University Breaks Ground on New Science Center

05/14/09

The University of Scranton presented plans for the largest capital project in its 121-year history – an approximately 200,000 square foot unified science center - at a groundbreaking ceremony on campus this morning.

The facility incorporates today’s most innovative science teaching techniques into a dynamic, modern design that includes inviting spaces for student/faculty collaboration, visible glass-walled laboratories and the efficiencies of using shared instrumentation. 

Designed for silver Leadership in Energy and Environmental Design (LEED) certification, the center includes an approximately 150,000-square-foot, four-story new structure on what is now a parking lot along Monroe Avenue and Ridge Row. The new building will be seamlessly integrated into nearly 50,000 square feet of renovated space in the Harper McGinnis Wing of St. Thomas Hall. The design includes a new entrance into St. Thomas Hall and the science center from the Commons.

“The new science center matches the unparalleled excellence of the science programs for which The University of Scranton is so well known and will serve all our students through the engaging and innovative pedagogies fostered by this design,” said Rev. Scott R. Pilarz, S.J., president of The University of Scranton. As part of Scranton’s Jesuit liberal arts curriculum, all undergraduate students are required to take at least two natural science courses.

“In approving this project, the Trustees recognized our extensive planning and preparation,” said Fr. Pilarz. “Through tireless work for more than a decade, our faculty has developed an inspiring building concept. Of equal importance, our long-term financial planning took into account the substantial challenge of building, financing and operating this center.”

The unified science center will provide the university’s departments of biology, chemistry, computing sciences, physics/electrical engineering and mathematics with classroom, office, laboratory and meeting spaces. This building will also serve several interdisciplinary programs, including neuroscience and biochemistry, cell and molecular biology.

Joseph Dreisbach, Ph.D., interim associate provost for academic affairs, said the design builds on the concept of the Project Kaleidoscope organization, which is a National Science Foundation initiative intended to enhance the quality and effectiveness of teaching and learning in the sciences.

“Many of the Project Kaleidoscope principles already exist at Scranton, such as small class sizes, student research opportunities and accessible faculty. The unified science center is designed to capitalize on the synergy among people, programs and space to address the interdisciplinary, collaborative direction science is now taking,” said Dreisbach. “Project Kaleidoscope also recognizes that teaching and learning also occur informally, outside the classroom.”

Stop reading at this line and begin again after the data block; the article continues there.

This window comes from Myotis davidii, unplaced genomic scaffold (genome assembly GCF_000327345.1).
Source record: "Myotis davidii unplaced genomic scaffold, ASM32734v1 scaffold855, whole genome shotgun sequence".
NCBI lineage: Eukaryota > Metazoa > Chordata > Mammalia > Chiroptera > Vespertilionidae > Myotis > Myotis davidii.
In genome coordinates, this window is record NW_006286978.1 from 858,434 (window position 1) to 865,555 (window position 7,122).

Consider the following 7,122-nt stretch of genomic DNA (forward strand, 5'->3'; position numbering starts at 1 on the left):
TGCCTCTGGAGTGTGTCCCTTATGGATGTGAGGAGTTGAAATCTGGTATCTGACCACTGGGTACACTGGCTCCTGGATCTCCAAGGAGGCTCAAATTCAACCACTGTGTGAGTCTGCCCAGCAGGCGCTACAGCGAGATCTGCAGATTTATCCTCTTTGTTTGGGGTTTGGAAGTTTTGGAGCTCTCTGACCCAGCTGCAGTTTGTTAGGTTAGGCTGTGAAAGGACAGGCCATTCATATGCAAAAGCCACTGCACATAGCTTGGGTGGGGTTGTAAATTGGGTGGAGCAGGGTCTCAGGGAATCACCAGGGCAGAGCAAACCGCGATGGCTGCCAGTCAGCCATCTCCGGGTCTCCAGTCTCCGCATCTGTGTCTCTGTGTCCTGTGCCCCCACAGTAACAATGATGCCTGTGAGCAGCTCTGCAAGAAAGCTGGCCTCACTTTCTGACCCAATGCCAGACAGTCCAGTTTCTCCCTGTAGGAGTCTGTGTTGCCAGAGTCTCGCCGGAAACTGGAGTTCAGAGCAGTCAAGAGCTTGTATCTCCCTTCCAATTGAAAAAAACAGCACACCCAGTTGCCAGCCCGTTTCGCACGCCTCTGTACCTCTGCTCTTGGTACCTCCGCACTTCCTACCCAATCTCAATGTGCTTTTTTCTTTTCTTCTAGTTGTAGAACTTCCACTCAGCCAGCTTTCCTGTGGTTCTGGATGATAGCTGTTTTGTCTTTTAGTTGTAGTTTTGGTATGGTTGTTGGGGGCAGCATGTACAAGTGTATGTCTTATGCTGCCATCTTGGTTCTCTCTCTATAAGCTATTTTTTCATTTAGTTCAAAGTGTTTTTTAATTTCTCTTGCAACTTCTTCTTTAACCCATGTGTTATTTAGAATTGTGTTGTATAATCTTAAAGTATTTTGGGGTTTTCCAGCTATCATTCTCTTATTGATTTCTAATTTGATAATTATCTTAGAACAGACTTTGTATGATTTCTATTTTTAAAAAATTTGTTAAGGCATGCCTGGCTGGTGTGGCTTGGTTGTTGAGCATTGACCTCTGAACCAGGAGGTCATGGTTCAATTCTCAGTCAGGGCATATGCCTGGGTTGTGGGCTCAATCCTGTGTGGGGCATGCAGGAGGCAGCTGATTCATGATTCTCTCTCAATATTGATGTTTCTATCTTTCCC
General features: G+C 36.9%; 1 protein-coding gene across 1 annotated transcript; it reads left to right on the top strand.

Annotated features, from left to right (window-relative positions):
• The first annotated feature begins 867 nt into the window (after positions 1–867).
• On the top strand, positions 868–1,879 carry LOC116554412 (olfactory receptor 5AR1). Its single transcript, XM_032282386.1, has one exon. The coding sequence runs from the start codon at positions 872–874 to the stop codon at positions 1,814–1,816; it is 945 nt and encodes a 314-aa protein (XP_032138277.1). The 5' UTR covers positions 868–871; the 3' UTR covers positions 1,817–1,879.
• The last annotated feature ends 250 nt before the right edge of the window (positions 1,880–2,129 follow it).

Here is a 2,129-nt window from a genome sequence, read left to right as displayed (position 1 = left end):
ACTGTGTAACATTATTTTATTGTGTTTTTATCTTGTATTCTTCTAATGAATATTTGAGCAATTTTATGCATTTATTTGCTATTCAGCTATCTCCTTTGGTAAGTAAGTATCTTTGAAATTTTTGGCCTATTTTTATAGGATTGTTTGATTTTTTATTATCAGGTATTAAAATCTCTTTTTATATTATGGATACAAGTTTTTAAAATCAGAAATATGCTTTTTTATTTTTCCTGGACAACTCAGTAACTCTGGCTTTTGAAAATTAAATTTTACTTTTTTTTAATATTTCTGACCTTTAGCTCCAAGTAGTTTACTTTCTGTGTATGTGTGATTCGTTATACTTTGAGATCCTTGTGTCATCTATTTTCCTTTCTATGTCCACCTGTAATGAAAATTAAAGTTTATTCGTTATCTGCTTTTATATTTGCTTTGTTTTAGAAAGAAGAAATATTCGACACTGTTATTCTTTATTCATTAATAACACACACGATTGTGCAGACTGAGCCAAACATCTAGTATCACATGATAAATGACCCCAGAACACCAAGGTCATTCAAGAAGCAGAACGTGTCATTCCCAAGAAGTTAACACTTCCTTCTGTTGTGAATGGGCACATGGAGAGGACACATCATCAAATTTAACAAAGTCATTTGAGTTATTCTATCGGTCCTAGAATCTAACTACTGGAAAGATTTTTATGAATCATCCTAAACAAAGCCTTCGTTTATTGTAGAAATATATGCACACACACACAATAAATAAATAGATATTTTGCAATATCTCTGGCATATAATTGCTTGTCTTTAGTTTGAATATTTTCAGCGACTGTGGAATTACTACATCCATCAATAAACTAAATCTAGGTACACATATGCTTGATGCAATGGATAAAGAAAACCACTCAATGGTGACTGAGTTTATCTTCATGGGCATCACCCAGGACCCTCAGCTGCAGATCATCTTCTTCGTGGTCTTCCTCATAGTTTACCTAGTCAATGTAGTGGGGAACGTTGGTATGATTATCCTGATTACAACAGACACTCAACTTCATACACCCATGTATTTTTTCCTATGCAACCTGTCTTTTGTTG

According to Dreisbach, the center is designed to maintain Scranton’s tradition of a teaching/learning community, while allowing for faculty and students to organize by function, program or research affiliation. By using spaces for shared instrumentation and resources, the design optimizes space for faculty/student research. The building also includes student/faculty meeting spaces and a variety of classroom types.

The University of Scranton expects the new building to further enhance its already stellar reputation for preparing students for careers in medicine, health care and the sciences. Of the 353 senior applicants to medical schools over the last nine years, an average of 81 percent were accepted, well above the national average. According to the 2008 NSF Survey on Earned Doctorates, in 2006 (the most recent year reported), Scranton ranked 9th out of 568 master’s institutions that reported data for alumni who earned doctoral degrees in life sciences, and 37th of 568 in the physical sciences. 

“The glass-walled laboratories along main corridors of the center will highlight the activity of scientific research and show students and faculty engaged in shared research,” said Harold Baillie, Ph.D., provost and vice president for academic affairs. Currently, more than 50 percent of the university’s students in sciences, engineering, technology and mathematics already participate in research. Forty-five percent of these students wrote a formal thesis, and 38 percent authored or coauthored a publication and/or conference papers.

The unified science center is among the transformational building projects of the University’s $100 million capital campaign. “I am also grateful to our benefactors who have already made significant and special commitments to science education at the University. Our efforts to raise funds for this project will continue,” said Fr. Pilarz.

In addition to 22 class and seminar rooms, 34 laboratories and 80 offices, the center includes a rooftop green house for research, a 180-seat lecture hall for symposia and seminars, an atrium, a vivarium, several faculty/student research and meeting areas, and a faculty meeting room modeled after the tea room at Oxford University.

The center was designed by EYP, Einhorn Yaffee Prescott Architecture and Engineering, P.C., that has also designed science facilities at Franklin and Marshall and The College of the Holy Cross. The Quandel Group Inc., Scranton, is the construction manager.

Pending approval from City and County planning commissions, construction is expected to begin this summer and to be open for use for the fall semester of 2011.

The unified science center will replace Loyola Hall, which was built in 1956 and renovated in 1987. Currently Loyola Hall allows only enough space for the biology and chemistry departments. 


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